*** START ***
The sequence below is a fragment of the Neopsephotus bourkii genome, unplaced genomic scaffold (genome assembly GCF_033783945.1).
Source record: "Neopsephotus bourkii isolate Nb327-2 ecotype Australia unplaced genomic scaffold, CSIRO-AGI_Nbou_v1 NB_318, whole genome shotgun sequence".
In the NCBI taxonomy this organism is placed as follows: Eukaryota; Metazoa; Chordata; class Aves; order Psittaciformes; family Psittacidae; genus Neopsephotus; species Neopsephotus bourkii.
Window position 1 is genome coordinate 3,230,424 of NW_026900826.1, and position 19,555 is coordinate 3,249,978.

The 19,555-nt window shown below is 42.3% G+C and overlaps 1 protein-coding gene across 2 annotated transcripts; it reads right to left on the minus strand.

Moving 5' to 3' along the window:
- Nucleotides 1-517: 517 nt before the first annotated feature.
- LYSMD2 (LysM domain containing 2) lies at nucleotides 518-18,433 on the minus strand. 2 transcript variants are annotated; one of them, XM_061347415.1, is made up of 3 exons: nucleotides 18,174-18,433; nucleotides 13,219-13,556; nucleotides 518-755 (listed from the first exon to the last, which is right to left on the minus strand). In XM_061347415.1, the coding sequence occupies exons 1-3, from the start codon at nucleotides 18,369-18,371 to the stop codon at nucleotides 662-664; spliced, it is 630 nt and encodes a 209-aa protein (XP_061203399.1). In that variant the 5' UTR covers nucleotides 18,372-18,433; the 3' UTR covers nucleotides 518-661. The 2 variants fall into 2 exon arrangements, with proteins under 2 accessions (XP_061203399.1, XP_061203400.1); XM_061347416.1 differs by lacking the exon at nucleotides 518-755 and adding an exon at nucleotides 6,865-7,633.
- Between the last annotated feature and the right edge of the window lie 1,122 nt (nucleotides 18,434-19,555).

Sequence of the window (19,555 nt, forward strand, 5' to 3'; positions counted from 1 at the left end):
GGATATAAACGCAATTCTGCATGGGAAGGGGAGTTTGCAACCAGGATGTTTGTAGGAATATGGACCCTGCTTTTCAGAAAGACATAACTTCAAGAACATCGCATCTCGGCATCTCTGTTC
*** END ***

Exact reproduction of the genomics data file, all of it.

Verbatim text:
The sequence below is a fragment of the Neopsephotus bourkii genome, unplaced genomic scaffold (genome assembly GCF_033783945.1).
Source record: "Neopsephotus bourkii isolate Nb327-2 ecotype Australia unplaced genomic scaffold, CSIRO-AGI_Nbou_v1 NB_318, whole genome shotgun sequence".
In the NCBI taxonomy this organism is placed as follows: Eukaryota; Metazoa; Chordata; class Aves; order Psittaciformes; family Psittacidae; genus Neopsephotus; species Neopsephotus bourkii.
Window position 1 is genome coordinate 3,230,424 of NW_026900826.1, and position 19,555 is coordinate 3,249,978.

The 19,555-nt window shown below is 42.3% G+C and overlaps 1 protein-coding gene across 2 annotated transcripts; it reads right to left on the minus strand.

Moving 5' to 3' along the window:
- Nucleotides 1-517: 517 nt before the first annotated feature.
- LYSMD2 (LysM domain containing 2) lies at nucleotides 518-18,433 on the minus strand. 2 transcript variants are annotated; one of them, XM_061347415.1, is made up of 3 exons: nucleotides 18,174-18,433; nucleotides 13,219-13,556; nucleotides 518-755 (listed from the first exon to the last, which is right to left on the minus strand). In XM_061347415.1, the coding sequence occupies exons 1-3, from the start codon at nucleotides 18,369-18,371 to the stop codon at nucleotides 662-664; spliced, it is 630 nt and encodes a 209-aa protein (XP_061203399.1). In that variant the 5' UTR covers nucleotides 18,372-18,433; the 3' UTR covers nucleotides 518-661. The 2 variants fall into 2 exon arrangements, with proteins under 2 accessions (XP_061203399.1, XP_061203400.1); XM_061347416.1 differs by lacking the exon at nucleotides 518-755 and adding an exon at nucleotides 6,865-7,633.
- Between the last annotated feature and the right edge of the window lie 1,122 nt (nucleotides 18,434-19,555).

Sequence of the window (19,555 nt, forward strand, 5' to 3'; positions counted from 1 at the left end):
GGATATAAACGCAATTCTGCATGGGAAGGGGAGTTTGCAACCAGGATGTTTGTAGGAATATGGACCCTGCTTTTCAGAAAGACATAACTTCAAGAACATCGCATCTCGGCATCTCTGTTC